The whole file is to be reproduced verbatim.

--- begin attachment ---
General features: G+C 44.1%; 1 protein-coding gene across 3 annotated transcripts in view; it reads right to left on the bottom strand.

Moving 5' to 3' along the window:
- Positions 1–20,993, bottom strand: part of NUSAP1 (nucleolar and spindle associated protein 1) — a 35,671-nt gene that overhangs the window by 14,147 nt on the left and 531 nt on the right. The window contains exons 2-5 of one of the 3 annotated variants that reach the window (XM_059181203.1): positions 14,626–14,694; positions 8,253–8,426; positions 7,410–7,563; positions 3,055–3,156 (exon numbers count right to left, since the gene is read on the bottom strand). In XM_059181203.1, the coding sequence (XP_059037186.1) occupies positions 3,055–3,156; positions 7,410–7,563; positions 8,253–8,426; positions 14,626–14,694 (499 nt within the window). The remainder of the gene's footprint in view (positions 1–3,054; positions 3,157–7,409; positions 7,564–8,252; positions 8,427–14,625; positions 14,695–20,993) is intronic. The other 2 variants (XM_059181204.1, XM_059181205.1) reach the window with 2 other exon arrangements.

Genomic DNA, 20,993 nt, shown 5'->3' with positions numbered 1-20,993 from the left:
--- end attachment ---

General features: G+C 44.1%; 1 protein-coding gene across 3 annotated transcripts in view; it reads right to left on the bottom strand.

Moving 5' to 3' along the window:
- Positions 1–20,993, bottom strand: part of NUSAP1 (nucleolar and spindle associated protein 1) — a 35,671-nt gene that overhangs the window by 14,147 nt on the left and 531 nt on the right. The window contains exons 2-5 of one of the 3 annotated variants that reach the window (XM_059181203.1): positions 14,626–14,694; positions 8,253–8,426; positions 7,410–7,563; positions 3,055–3,156 (exon numbers count right to left, since the gene is read on the bottom strand). In XM_059181203.1, the coding sequence (XP_059037186.1) occupies positions 3,055–3,156; positions 7,410–7,563; positions 8,253–8,426; positions 14,626–14,694 (499 nt within the window). The remainder of the gene's footprint in view (positions 1–3,054; positions 3,157–7,409; positions 7,564–8,252; positions 8,427–14,625; positions 14,695–20,993) is intronic. The other 2 variants (XM_059181204.1, XM_059181205.1) reach the window with 2 other exon arrangements.

Genomic DNA, 20,993 nt, shown 5'->3' with positions numbered 1-20,993 from the left: